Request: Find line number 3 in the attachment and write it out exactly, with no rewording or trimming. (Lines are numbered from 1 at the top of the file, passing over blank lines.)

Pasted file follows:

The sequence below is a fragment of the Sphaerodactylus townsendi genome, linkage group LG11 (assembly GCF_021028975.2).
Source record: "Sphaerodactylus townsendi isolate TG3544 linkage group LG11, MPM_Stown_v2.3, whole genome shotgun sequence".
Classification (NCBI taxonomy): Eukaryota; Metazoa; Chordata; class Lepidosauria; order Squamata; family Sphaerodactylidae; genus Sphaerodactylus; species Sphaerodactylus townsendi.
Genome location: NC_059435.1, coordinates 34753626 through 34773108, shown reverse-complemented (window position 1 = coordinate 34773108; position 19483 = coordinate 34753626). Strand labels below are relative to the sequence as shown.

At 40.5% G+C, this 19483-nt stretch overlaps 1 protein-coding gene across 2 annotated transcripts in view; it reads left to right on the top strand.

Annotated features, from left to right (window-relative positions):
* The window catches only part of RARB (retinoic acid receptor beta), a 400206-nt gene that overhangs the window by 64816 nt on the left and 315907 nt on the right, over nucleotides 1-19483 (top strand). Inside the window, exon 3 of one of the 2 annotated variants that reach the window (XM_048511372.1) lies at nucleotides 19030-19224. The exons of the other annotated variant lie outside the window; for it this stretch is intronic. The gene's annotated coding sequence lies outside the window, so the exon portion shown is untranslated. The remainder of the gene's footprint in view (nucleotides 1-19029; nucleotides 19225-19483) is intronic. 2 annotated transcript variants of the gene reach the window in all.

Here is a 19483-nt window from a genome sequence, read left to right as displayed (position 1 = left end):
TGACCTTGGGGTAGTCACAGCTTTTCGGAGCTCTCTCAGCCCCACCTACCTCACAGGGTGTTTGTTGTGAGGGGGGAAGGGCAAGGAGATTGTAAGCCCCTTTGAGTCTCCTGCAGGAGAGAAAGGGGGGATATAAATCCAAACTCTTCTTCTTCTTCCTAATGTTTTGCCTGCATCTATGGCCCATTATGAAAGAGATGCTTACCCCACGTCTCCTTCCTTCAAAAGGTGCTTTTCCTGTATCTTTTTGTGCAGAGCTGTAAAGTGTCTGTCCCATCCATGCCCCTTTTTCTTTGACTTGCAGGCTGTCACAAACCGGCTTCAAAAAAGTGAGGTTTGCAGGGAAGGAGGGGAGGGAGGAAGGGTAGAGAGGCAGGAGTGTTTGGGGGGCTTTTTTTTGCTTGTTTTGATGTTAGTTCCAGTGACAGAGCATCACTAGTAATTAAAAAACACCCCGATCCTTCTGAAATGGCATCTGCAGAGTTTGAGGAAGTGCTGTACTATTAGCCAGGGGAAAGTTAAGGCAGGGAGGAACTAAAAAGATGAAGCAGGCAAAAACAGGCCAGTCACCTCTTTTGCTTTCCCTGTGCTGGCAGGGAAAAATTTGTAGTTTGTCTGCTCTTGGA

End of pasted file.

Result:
Classification (NCBI taxonomy): Eukaryota; Metazoa; Chordata; class Lepidosauria; order Squamata; family Sphaerodactylidae; genus Sphaerodactylus; species Sphaerodactylus townsendi.